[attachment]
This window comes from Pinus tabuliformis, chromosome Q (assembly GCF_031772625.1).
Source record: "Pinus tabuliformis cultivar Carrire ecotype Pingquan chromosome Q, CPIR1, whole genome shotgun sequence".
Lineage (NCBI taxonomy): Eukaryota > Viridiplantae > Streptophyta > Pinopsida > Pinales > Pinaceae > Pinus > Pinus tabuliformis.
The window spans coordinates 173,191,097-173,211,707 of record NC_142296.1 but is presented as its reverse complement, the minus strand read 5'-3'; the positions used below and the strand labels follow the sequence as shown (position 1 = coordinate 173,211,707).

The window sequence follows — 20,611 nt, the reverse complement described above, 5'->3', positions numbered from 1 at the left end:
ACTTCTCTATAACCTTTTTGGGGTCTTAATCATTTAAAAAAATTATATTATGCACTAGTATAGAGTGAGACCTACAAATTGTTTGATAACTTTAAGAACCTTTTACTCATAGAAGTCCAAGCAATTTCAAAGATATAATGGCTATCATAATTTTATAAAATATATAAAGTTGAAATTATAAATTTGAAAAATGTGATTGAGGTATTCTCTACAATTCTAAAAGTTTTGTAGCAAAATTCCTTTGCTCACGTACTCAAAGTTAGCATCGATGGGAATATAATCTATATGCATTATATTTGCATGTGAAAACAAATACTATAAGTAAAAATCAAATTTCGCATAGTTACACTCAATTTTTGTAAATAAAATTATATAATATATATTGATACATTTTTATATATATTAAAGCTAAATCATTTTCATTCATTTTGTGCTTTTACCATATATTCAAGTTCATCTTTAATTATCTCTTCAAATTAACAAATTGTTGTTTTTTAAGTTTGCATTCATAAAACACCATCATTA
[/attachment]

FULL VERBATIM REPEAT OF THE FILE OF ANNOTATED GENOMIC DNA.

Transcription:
This window comes from Pinus tabuliformis, chromosome Q (assembly GCF_031772625.1).
Source record: "Pinus tabuliformis cultivar Carrire ecotype Pingquan chromosome Q, CPIR1, whole genome shotgun sequence".
Lineage (NCBI taxonomy): Eukaryota > Viridiplantae > Streptophyta > Pinopsida > Pinales > Pinaceae > Pinus > Pinus tabuliformis.
The window spans coordinates 173,191,097-173,211,707 of record NC_142296.1 but is presented as its reverse complement, the minus strand read 5'-3'; the positions used below and the strand labels follow the sequence as shown (position 1 = coordinate 173,211,707).

The window sequence follows — 20,611 nt, the reverse complement described above, 5'->3', positions numbered from 1 at the left end:
ACTTCTCTATAACCTTTTTGGGGTCTTAATCATTTAAAAAAATTATATTATGCACTAGTATAGAGTGAGACCTACAAATTGTTTGATAACTTTAAGAACCTTTTACTCATAGAAGTCCAAGCAATTTCAAAGATATAATGGCTATCATAATTTTATAAAATATATAAAGTTGAAATTATAAATTTGAAAAATGTGATTGAGGTATTCTCTACAATTCTAAAAGTTTTGTAGCAAAATTCCTTTGCTCACGTACTCAAAGTTAGCATCGATGGGAATATAATCTATATGCATTATATTTGCATGTGAAAACAAATACTATAAGTAAAAATCAAATTTCGCATAGTTACACTCAATTTTTGTAAATAAAATTATATAATATATATTGATACATTTTTATATATATTAAAGCTAAATCATTTTCATTCATTTTGTGCTTTTACCATATATTCAAGTTCATCTTTAATTATCTCTTCAAATTAACAAATTGTTGTTTTTTAAGTTTGCATTCATAAAACACCATCATTA